Even as the Naro Expanded Cinema prepares to celebrate 35 wonderful years of showing movies on Colley Ave, the future of art houses as well as the standard of 35mm film has never been more uncertain.
In the fall of 1977 a locally owned little business founded by two young upstarts (with a little help from their friends) assumed the lease on the iconic 1930s art deco movie house on Colley Ave. In that era the landscape for mass visual media and its delivering technology was limited. Besides movie theaters there were only three major television networks to choose from, and the Naro held a virtual monopoly on the exhibition of classic movies, foreign films, and art films. There were no videotapes or DVDs to rent, cable TV to hook up to, satellite dishes to install, or movies to download; no YouTube, Hulu, or NetFlix. The seventies and eighties were a golden era for specialty cinema, and the Naro thrived in its heyday with audiences often lined up around the block.
The movie going audiences coming to Colley Ave wanted more than just a good movie and some popcorn – they were hungry for a dining experience. And so Intermission restaurant (the building now leased by Chipotle) and Dan’s Hideaway (now Kelly’s) and Elliot’s (now Red Dog) soon became so crowded that dozens of restaurants opened up around Ghent to feed the throngs driving in from the ‘burbs on the weekends to see a critically acclaimed art film.
Ghent prospered and a strong community grew that tolerated diversity and cultural differences. People walked, and they walked their dogs, and they saw one another and spoke on the streets; connecting in ways not possible when driving around suburban parkways in a large SUV.
Corporate coffee finally discovered Ghent and the success of Starbucks spurred the opening of home-grown coffee houses and coffee culture. The opening of several neighborhood pubs created beer and music culture. And when the city finally allowed outdoor sidewalk cafes, there evolved a vibrant café society. Young people wanted to live here and were willing to pay high rents for the privilege. The commercial and residential landlords of Ghent benefited handsomely.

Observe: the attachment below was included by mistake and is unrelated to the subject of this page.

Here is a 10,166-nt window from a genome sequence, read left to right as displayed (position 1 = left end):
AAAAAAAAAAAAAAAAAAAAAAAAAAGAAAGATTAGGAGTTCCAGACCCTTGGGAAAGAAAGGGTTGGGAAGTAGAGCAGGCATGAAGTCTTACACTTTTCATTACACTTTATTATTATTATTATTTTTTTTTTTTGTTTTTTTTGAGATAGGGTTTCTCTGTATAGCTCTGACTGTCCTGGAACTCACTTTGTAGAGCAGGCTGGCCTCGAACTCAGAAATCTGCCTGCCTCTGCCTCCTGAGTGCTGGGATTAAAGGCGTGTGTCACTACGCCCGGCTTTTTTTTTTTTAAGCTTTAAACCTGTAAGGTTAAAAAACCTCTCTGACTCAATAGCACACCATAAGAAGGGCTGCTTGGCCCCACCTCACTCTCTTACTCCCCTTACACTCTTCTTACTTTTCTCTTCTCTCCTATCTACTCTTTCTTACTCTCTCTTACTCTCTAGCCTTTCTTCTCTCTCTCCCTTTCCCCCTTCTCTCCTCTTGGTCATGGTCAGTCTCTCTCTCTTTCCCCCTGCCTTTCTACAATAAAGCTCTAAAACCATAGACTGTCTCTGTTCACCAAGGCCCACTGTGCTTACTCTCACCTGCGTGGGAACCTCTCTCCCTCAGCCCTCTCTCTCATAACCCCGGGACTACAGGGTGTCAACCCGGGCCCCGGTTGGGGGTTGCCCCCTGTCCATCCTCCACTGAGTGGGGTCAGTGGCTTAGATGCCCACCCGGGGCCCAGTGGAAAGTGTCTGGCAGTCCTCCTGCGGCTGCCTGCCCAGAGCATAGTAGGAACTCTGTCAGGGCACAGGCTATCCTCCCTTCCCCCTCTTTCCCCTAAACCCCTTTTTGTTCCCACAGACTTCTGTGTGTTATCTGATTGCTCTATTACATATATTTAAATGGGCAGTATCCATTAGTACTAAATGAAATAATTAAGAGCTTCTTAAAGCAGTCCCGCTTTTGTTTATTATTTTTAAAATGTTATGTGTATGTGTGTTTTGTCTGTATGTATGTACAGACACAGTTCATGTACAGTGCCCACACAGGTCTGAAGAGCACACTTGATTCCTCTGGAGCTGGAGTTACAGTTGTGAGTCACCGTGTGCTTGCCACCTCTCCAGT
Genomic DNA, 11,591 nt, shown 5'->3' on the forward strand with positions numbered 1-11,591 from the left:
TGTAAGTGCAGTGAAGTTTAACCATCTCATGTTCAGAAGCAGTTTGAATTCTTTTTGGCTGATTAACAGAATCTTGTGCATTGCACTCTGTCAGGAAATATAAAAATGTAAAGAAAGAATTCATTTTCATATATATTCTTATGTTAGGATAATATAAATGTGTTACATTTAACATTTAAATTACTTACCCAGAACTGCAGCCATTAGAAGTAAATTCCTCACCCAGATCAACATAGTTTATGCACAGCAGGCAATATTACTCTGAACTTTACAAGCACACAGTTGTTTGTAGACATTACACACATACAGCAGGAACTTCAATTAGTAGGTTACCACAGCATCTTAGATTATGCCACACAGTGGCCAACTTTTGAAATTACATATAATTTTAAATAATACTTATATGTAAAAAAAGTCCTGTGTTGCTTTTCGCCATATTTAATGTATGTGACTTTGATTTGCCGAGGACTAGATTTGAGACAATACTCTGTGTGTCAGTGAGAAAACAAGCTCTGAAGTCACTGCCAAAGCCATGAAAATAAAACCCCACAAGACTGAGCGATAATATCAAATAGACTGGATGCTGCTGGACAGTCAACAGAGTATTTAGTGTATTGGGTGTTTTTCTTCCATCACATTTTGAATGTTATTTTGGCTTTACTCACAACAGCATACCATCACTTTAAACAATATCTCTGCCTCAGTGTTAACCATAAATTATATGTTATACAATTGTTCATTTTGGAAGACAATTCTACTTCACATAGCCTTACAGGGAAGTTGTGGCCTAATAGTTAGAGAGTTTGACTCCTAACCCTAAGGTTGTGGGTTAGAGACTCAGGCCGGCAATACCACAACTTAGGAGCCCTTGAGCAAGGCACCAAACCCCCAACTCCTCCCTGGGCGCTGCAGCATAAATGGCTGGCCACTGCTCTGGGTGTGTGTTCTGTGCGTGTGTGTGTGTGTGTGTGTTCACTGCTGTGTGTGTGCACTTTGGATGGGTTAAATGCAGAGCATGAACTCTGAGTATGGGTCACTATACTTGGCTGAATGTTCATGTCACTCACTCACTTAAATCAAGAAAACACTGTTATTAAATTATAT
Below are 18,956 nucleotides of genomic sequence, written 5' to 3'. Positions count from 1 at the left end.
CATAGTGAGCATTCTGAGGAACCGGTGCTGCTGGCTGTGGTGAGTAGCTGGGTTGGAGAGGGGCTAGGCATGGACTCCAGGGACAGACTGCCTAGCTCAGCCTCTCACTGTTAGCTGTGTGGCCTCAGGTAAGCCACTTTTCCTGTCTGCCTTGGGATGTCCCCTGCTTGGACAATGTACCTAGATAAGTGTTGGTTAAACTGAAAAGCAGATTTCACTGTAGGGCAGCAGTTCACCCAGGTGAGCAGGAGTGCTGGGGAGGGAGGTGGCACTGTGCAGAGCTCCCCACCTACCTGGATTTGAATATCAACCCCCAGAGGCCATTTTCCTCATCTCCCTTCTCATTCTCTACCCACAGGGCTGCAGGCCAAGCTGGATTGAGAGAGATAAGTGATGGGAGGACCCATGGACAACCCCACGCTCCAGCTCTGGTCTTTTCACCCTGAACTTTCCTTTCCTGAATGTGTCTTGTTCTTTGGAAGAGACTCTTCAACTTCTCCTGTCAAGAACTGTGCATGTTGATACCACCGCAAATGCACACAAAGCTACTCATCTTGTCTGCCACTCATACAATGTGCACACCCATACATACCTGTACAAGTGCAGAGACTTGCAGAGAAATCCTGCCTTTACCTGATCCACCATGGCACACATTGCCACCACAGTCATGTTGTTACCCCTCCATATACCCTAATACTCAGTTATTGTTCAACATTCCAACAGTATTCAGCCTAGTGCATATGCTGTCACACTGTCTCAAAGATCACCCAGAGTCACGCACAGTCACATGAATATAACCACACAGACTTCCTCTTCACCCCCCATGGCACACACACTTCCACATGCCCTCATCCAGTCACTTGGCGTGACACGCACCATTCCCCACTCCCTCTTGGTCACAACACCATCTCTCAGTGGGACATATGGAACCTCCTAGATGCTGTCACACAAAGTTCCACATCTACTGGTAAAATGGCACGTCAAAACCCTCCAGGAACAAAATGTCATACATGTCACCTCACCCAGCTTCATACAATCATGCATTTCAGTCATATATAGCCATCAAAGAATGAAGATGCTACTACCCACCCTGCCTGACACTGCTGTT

In contrast to the politics of fear and exclusion embraced by the multitudes throughout much of Hampton Roads, Ghent residents supported liberal causes and candidates. Ghent’s multi-culturalism and progressive values didn’t just happen in a vacuum, but were cultivated through large doses of the liberal arts provided by ODU, the area’s arts and performance groups, the Naro Cinema, Naro Video, and Prince Books. Our grassroots efforts were analyzed, critiqued, and challenged by dedicated columnists who wrote for the now-shuttered Portfolio Weekly, and later for Veer and the e-magazine AltDaily.
In the 21st century, the Naro Cinema and Video have ridden a wave of unprecedented technological change. The worldwide web has radically altered the social habits of modern life. In so doing the web has eaten up books, newspapers, music, photographs, and movies. Media giants such as Blockbuster, Border Books, and Kodak Film are bankrupt, and other businesses large and small will follow.
Let’s look at the challenges facing the Naro Cinema in the near future. We must try to weather the convergence of three seismic technological and social trends:
- The proliferation of digital screens in sizes ranging from wall mounted TVs to portable handheld devices. Movie viewing can now be a very solitary experience as opposed to viewing a movie with an audience on a large movie screen, the very definition of cinema.
- The death of film as the standard for movie projection. For over a century, photochemical film stock has been the vehicle for cinema ever since its inception. An expensive investment in digital projection is now imperative in order to stay in business. 35mm movie prints will be a thing of the past within a year -- as will thousands of small community movie theaters throughout the country that cannot afford the costs of the conversion.
- The graying of the movie-going art house audience. Aging boomers who were raised on art cinema may be the last generation seeking out sub-titled foreign films or character-driven psychological and emotional dramas. These are the grown-up movies that the Naro specializes in and many of these critically acclaimed films are overlooked and under-attended when we showcase them.
Naro Video also has its own immense challenges. Their DVD rental business must compete with the new platforms made available by the giant web, cable, telecom, and satellite companies providing video on demand and movie downloads. Soon the Naro may be the last video store in our area still standing.
The Naro Cinema’s 35th Anniversary event affords us an opportunity not just to reminisce about the past but also to look forward and explore the social and technological forces shaping our future. On Wednesday, September 12th we will present a premiere of the new documentary Side By Side: Can Film Survive Our Digital Future? produced by Keanu Reeves and including the work and testimonies of the best filmmakers working today including David Lynch, George Lucas, Martin Scorsese, James Cameron, Christopher Nolan, David Fincher, and Steven Soderbergh.
The screening of Side By Side will be followed by a community dialogue: Can Naro Cinema and Naro Video survive our digital future? Please come and participate in this free movie event as we examine the issues now facing art houses, video stores, and their local communities.
Tench Phillips and Thom Vourlas are co-owners of Art Repertory Films (ARF), the company that leases, operates, and maintains the Naro Cinema. Tim Cooper and Linda McGreevy own and operate Naro Video.
Reprinted from Veer Magazine